Ensalada de Coditos (Pasta Salad) was always part of our family recipe repertoire, and for a long time I believe only we (meaning, our family) ate them. Children believe all kind of weird things.
When you are a kid you also tend to believe everything you read: I thought that all English ladies went picnicking once or twice a week and that they all wore long flowery dresses and big floppy hats or fascinators, sat on red and white-checkered tablecloths and sipped tea under a big, old tree.
I wondered why we didn’t do that in the Dominican Rep. Hot humid days in the sunny tropics might be a good explanation, but I suspect it is because fun wise our paseos beat an English picnic any day.
A paseo is an odd combination of picnic, noisy party, and all-purpose celebration. Any weekend a bunch of friends and relatives would get together, hop in the back of a pickup truck and head for the nearest beach or river. Instead of expensive cheese and fine wine they would bring rum or beer and a big pot full of espagueti. Oddly enough we will accompany the spaghetti with bread. No paté de foie gras and caviar, thankyouverymuch, we will buy yaniqueques and fried fish in Boca Chica beach instead.
Music is a must in a paseo. Loud, earsplitting merengue and bachata from the minute one leaves to the moment everybody returns home. This is after all a party, and there will always be the same characters in any paseo. There’s always the old lady who did the cooking, the restless children, the young couple that can’t seem to get their hands off each other, and that will probably disappear for a while some time during the trip. Someone will get drunk and have to be dragged back home. Someone will get sick from eating too much, all the more likely if they happen to come across a mango tree in season. A whole day of fun that will leave everyone tired, with funny hair and hoarse voices.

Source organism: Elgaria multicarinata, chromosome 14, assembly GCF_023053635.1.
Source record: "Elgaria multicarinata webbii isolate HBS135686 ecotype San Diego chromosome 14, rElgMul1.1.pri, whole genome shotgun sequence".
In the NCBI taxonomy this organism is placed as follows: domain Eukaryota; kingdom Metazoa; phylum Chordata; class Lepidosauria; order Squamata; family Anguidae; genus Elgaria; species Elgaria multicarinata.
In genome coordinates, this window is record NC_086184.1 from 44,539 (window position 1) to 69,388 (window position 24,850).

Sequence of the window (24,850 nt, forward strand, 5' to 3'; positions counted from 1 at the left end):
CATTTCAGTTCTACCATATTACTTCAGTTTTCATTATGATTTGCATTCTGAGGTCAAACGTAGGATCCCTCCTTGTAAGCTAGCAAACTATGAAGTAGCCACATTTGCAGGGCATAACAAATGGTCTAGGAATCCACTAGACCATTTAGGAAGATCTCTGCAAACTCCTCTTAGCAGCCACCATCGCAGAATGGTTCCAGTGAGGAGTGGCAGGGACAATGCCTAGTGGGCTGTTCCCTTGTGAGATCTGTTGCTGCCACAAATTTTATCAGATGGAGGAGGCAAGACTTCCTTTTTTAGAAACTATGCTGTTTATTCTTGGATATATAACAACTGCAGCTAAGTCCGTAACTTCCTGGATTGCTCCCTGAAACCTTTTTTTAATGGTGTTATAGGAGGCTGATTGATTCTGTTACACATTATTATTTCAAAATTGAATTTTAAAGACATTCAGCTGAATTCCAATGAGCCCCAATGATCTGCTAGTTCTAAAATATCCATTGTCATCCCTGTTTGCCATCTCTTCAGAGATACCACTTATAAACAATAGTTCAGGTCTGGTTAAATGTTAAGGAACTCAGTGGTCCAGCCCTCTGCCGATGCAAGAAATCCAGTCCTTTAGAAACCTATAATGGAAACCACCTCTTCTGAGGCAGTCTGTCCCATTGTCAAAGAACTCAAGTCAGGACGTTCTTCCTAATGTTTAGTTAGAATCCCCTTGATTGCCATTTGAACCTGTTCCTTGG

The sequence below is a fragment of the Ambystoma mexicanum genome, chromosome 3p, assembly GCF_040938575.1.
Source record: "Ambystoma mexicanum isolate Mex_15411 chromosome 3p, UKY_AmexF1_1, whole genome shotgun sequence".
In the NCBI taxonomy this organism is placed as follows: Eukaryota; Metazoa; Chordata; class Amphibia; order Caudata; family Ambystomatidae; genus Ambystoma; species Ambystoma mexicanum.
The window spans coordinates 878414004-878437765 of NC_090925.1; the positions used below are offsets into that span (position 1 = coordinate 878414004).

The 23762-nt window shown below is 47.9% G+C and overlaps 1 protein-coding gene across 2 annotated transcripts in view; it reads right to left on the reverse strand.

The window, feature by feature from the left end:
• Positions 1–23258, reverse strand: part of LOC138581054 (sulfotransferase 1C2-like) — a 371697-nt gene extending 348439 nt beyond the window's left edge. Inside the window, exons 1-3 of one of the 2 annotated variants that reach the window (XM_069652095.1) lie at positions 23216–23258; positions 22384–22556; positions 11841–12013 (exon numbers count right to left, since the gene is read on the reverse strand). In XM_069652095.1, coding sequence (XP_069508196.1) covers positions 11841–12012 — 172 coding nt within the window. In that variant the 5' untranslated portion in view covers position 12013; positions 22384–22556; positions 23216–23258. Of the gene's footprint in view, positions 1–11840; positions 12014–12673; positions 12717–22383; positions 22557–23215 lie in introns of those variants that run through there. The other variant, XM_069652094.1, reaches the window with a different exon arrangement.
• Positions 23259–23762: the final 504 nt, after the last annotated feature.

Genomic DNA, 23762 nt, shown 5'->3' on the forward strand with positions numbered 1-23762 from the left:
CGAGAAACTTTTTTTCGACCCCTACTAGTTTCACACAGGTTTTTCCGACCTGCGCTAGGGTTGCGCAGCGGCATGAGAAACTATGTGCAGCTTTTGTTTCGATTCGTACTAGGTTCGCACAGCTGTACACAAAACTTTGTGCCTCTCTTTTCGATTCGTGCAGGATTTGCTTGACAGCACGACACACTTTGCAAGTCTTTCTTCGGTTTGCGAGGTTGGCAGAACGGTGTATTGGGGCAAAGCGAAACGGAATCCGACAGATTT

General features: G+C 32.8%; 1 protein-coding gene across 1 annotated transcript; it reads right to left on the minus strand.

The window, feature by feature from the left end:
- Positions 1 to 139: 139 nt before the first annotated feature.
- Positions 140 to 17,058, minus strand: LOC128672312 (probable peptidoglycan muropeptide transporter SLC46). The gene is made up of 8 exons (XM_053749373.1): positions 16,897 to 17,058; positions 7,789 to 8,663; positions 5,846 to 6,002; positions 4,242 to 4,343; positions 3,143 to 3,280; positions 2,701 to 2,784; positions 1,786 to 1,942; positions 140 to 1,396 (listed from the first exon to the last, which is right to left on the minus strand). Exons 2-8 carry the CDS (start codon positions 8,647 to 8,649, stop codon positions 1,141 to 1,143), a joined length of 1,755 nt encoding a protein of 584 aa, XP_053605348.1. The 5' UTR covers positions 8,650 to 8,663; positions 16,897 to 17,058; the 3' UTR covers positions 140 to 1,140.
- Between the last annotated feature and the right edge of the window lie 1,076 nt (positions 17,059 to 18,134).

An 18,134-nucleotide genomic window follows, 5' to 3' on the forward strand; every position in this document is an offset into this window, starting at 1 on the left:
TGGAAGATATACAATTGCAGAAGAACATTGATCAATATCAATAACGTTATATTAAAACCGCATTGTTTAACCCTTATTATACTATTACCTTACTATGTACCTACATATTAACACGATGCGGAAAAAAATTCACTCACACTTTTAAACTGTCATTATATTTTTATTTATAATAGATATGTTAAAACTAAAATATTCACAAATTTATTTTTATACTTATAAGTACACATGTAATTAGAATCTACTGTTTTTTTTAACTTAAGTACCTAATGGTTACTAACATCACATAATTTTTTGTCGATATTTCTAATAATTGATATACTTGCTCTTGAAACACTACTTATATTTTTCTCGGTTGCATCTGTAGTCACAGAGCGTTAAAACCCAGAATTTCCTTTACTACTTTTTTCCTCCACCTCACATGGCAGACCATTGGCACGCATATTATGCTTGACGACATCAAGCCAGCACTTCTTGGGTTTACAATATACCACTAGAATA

Yeah, I think I have everything all figured out. Why would anyone have a picnic if they can have a paseo?
- 1/2 lb [0.23 kg] of macaroni (or similar short pasta)
- 1 large carrot
- 1/2 lb [0.23 kg] ham (or cheese) diced into small cubes (optional)
- 1 bell pepper diced into small cubes
- 1 cup of sweet corn (from a can)
- 1/2 cup sweet peas (from a can)
- 1 medium red onion
- 1 1/2 teaspoon of salt
- 1/4 cup mayonnaise
- 1 teaspoon of paprika
- 2 tablespoons of olive oil
- 1 teaspoon of dijon mustard
- 4 tablespoons of rice vinegar
- 1/4 teaspoon of pepper
Boil the pasta until tender (it needs to be softer than al dente) adding the salt to the water.
Separately boil carrot. Peel the carrots and dice into small cubes.
Mix the pasta, carrots, pepper, onion, peas, corn and ham (or cheese).
Mix with dressing of your choice. Chill before serving.
In a separate container mix mayo and paprika.
Whisk the vinegar into the olive oil, followed by the mustard.
Season with a pinch of pepper.
Usually prepared with macaroni, you can use other type of short pasta for this dish. Ensalada de coditos goes better with barbecued meats or as a hearty entree, or to bring to a paseo. It is also a popular option for the Christmas' Eve dinner.